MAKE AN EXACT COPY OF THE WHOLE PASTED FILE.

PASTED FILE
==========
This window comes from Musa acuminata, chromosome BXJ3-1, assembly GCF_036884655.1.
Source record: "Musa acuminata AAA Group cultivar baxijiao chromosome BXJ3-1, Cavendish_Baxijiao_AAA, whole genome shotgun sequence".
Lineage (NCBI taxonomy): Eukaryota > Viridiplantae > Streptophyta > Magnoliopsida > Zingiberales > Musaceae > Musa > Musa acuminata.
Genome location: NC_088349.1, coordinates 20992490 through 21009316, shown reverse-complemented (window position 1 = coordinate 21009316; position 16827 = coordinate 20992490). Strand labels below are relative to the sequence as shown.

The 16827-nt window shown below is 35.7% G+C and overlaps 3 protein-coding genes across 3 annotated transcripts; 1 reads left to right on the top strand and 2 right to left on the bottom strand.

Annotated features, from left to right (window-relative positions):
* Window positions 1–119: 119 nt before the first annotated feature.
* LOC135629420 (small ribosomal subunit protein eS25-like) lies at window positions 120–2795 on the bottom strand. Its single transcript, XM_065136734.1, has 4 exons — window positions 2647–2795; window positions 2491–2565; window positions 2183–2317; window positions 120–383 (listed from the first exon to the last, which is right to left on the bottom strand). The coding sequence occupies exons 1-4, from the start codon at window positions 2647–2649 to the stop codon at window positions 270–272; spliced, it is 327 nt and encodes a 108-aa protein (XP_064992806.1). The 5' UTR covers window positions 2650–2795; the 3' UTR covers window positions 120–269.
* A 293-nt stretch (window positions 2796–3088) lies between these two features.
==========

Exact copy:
This window comes from Musa acuminata, chromosome BXJ3-1, assembly GCF_036884655.1.
Source record: "Musa acuminata AAA Group cultivar baxijiao chromosome BXJ3-1, Cavendish_Baxijiao_AAA, whole genome shotgun sequence".
Lineage (NCBI taxonomy): Eukaryota > Viridiplantae > Streptophyta > Magnoliopsida > Zingiberales > Musaceae > Musa > Musa acuminata.
Genome location: NC_088349.1, coordinates 20992490 through 21009316, shown reverse-complemented (window position 1 = coordinate 21009316; position 16827 = coordinate 20992490). Strand labels below are relative to the sequence as shown.

The 16827-nt window shown below is 35.7% G+C and overlaps 3 protein-coding genes across 3 annotated transcripts; 1 reads left to right on the top strand and 2 right to left on the bottom strand.

Annotated features, from left to right (window-relative positions):
* Window positions 1–119: 119 nt before the first annotated feature.
* LOC135629420 (small ribosomal subunit protein eS25-like) lies at window positions 120–2795 on the bottom strand. Its single transcript, XM_065136734.1, has 4 exons — window positions 2647–2795; window positions 2491–2565; window positions 2183–2317; window positions 120–383 (listed from the first exon to the last, which is right to left on the bottom strand). The coding sequence occupies exons 1-4, from the start codon at window positions 2647–2649 to the stop codon at window positions 270–272; spliced, it is 327 nt and encodes a 108-aa protein (XP_064992806.1). The 5' UTR covers window positions 2650–2795; the 3' UTR covers window positions 120–269.
* A 293-nt stretch (window positions 2796–3088) lies between these two features.